Scientists develop new alien-hunting method
January 25, 2018 | 4 comments
Could we soon discover another world teeming with life ? Image Credit: NASA/Ames/JPL-Caltech
A lack of carbon monoxide on a methane-rich world could indicate the presence of extraterrestrial life.
One of the most common methods used to determine a planet's habitability is to look for evidence of oxygen in its atmosphere - something that is a major indicator of life here on Earth.
But what if life forms on other worlds don't actually produce oxygen ?
"We don't want to put all our eggs in one basket," said study co-author Joshua Krissansen-Totton. "Even if life is common in the cosmos, we have no idea if it will be life that makes oxygen. The biochemistry of oxygen production is very complex and could be quite rare."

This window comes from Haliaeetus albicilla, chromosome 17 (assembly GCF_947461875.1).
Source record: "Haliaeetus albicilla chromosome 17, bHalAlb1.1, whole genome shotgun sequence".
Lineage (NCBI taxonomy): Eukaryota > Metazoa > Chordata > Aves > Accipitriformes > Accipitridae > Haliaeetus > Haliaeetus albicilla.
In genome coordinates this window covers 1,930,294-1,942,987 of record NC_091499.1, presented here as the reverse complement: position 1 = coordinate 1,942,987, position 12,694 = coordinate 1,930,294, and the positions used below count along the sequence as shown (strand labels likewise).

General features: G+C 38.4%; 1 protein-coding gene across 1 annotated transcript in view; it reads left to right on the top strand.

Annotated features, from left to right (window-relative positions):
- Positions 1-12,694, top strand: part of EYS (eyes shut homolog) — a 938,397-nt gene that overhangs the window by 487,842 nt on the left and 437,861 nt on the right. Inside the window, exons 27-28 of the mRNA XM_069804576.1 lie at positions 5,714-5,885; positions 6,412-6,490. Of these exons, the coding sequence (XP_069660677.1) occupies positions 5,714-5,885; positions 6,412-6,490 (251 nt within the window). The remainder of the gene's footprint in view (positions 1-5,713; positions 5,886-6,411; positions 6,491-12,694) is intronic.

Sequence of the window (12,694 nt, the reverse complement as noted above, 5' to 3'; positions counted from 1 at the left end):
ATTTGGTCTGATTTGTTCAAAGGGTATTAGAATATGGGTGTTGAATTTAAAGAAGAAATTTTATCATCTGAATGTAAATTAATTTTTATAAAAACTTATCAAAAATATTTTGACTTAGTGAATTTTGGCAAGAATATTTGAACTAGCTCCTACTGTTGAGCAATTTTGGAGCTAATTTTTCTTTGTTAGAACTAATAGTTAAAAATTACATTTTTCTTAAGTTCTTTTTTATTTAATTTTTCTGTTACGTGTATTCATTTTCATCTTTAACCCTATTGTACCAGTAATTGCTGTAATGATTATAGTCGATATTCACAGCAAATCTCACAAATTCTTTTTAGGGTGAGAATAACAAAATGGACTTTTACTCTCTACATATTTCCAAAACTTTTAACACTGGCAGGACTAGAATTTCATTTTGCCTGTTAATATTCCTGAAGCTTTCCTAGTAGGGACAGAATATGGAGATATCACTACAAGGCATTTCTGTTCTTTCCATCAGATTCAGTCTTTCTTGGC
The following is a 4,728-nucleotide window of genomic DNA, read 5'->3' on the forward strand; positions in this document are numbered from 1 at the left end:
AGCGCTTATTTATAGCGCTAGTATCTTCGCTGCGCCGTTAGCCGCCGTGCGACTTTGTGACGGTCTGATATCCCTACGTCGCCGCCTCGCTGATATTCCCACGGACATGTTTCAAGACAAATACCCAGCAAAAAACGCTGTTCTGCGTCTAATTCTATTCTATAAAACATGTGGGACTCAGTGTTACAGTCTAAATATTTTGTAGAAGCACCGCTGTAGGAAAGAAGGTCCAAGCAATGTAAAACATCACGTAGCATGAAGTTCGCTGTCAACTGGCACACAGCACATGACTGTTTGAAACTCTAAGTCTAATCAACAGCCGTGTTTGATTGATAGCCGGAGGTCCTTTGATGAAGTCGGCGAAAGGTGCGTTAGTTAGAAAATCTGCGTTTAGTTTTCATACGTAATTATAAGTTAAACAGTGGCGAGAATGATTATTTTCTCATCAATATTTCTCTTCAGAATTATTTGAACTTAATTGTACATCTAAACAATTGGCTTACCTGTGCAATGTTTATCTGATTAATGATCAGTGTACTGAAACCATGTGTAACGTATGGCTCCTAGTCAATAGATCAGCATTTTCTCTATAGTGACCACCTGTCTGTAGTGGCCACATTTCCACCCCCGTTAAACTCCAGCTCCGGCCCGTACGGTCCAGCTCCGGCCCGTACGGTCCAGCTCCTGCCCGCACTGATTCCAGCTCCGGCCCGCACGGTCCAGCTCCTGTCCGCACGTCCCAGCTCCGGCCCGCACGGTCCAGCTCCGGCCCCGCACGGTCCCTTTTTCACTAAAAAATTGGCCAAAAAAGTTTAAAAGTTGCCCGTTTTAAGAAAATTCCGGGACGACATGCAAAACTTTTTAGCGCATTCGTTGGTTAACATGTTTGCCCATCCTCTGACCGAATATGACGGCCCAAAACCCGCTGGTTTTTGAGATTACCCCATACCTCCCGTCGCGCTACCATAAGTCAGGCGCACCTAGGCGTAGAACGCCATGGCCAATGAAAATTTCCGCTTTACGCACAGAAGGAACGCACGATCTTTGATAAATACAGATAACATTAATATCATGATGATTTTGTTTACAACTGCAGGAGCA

To get around this problem, scientists looked at the atmospheric conditions that existed in Earth's distant past - a time when the atmosphere was filled with a very different mix of gases.
"We need to look for fairly abundant methane and carbon dioxide on a world that has liquid water at its surface, and find an absence of carbon monoxide," said study co-author David Catling.
"Our study shows that this combination would be a compelling sign of life."
"What's exciting is that our suggestion is doable, and may lead to the historic discovery of an extraterrestrial biosphere in the not-too-distant future."
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